Naval aircraft testing over the Atlantic Ocean created the sonic booms that caused rumbles and house-shaking that could be felt from the southern Jersey Shore to Long Island and the Connecticut coast and prompted thousands of tweets and 911 calls from residents thinking they were feeling the tremors of an earthquake.
Officials with the Naval Air Station Patuxent River in Maryland said they were conducting testing of F-35C fighter jet over the Atlantic Ocean Thursday afternoon and that some of the aircraft performed maneuvers that could have caused sonic booms.
The sonic-boom fueled tremors were reported first in southern New Jersey -- near Cape May County -- before moving up the coastline sometime before 2 p.m. Within an hour residents in Amityville, Long Island, Staten Island and southeastern Connecticut all also reported the shaking.
U.S. Geological Survey officials say the booms -- created when an aircraft breaks the sound barrier by traveling more than 768 mph -- were first recorded 8 miles south of Jackson, New Jersey. Eight other spikes were reported at multiple stations in southern New Jersey.
“We don’t believe it to be seismic,” Dutton told NBC 4 New York. “We don’t believe it’s an earthquake based upon what we see in the waveforms. It’s probably sonic boom but we can’t prove that.”
NBC 4 New York Jersey Shore correspondent Ted Greenberg was one of the many people who felt the shaking, feeling rattling at 2 p.m., 2:15 p.m. and 2:25 p.m.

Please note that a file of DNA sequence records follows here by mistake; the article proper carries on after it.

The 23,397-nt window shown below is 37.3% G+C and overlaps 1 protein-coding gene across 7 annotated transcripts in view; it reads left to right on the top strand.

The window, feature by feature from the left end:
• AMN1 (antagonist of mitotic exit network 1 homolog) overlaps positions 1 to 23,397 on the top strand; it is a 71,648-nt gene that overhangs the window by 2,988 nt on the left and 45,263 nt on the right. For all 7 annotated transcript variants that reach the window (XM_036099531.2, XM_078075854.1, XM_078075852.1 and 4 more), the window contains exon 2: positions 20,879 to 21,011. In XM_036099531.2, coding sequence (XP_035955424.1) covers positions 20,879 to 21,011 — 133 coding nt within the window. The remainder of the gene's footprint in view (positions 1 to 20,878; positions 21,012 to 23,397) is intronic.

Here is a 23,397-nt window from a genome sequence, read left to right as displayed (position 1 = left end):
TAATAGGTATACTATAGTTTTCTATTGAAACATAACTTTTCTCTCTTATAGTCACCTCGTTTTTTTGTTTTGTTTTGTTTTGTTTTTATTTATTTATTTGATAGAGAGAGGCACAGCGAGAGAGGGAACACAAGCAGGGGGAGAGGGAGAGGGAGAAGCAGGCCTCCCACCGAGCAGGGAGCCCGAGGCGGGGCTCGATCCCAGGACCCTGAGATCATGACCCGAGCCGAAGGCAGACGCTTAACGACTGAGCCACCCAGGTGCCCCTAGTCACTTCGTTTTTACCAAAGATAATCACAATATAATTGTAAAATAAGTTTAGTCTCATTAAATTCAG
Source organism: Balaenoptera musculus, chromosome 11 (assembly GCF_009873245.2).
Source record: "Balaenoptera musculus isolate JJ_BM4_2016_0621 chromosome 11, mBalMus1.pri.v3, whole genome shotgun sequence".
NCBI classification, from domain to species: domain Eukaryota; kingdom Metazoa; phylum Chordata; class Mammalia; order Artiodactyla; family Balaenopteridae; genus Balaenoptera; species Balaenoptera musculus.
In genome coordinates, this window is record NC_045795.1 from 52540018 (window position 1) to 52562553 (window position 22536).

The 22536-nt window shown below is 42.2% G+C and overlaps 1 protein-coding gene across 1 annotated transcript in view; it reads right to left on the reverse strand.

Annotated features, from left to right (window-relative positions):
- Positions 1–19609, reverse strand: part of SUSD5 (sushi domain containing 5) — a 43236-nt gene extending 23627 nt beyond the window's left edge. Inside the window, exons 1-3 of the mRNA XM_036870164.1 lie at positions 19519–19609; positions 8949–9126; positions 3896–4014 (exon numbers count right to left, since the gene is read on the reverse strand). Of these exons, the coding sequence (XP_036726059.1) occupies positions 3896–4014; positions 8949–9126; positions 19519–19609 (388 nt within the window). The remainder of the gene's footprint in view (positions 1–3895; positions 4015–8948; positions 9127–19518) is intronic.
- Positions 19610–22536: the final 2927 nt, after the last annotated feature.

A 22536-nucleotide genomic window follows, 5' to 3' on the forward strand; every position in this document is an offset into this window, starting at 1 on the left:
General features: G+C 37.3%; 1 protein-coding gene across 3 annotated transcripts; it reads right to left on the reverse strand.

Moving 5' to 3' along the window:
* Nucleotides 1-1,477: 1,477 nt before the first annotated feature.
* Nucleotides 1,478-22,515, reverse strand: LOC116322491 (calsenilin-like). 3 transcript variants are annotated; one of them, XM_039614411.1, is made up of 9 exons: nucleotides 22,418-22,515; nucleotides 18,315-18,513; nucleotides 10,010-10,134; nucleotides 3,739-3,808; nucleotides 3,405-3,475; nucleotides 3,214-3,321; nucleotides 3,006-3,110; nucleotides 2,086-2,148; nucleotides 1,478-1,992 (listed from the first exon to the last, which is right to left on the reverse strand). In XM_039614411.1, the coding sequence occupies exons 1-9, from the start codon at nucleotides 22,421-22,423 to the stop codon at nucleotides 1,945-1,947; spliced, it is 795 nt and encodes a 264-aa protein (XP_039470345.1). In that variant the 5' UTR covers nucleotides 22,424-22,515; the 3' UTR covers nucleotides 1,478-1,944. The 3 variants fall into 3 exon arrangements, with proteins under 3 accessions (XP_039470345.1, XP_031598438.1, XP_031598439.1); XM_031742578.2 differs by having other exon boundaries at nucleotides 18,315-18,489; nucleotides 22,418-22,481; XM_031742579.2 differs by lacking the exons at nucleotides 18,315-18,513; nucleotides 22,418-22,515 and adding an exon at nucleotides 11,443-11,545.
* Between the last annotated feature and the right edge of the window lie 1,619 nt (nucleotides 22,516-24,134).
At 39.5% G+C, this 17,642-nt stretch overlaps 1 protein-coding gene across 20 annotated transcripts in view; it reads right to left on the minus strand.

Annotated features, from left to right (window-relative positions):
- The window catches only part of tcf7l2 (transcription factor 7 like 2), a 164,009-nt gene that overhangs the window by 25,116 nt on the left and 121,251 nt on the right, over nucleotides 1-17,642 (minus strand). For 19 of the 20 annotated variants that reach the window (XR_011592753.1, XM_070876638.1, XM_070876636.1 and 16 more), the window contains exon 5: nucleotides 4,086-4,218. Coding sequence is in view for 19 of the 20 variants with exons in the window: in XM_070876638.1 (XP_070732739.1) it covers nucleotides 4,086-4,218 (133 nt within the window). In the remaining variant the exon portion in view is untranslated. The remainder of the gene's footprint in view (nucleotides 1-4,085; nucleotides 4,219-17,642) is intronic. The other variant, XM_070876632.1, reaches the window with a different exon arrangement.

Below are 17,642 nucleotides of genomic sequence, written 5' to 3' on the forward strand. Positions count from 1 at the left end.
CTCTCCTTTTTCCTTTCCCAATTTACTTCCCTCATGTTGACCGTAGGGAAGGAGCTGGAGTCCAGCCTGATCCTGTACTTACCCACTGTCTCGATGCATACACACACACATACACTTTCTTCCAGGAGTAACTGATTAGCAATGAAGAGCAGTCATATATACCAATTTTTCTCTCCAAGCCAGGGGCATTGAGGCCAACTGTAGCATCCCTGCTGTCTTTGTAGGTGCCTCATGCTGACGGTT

One Barneget. New Jersey resident showed a photo of a crack in the ceiling he said was caused by the boom.
Diane Bates of Amityville, Long Island, said she didn't know what was happening when her walls started creaking and her ceiling fan began spinning on its own.
"A little bit, an eighth of a spin," she said. "I knew something was going on."
She said the earthquake-like vibrations got stronger, sending at least six pulses through her Amityville home.
"I actually felt it in me," she said. "It was a sensation that I've never experienced before."
The USGS also had calls from the Jersey Shore through Long Island.
“We see the event on multiple stations in southern New Jersey," Dutton said. "And we had people call from Long Island to say they felt shaking. “
Dutton said she could associate a magnitude with the the spikes because that only describes seismic activity – not sonic booms.
The rattling perplexed state police in the Garden State.
In Hamilton Township, Toms River, and Ocean County, New Jersey, police reported they received so many calls that they had to put out an advisories urging the public to stop calling 911 unless they had an actual emergency.
Did you feel the shaking? Please share your experience in the comment section.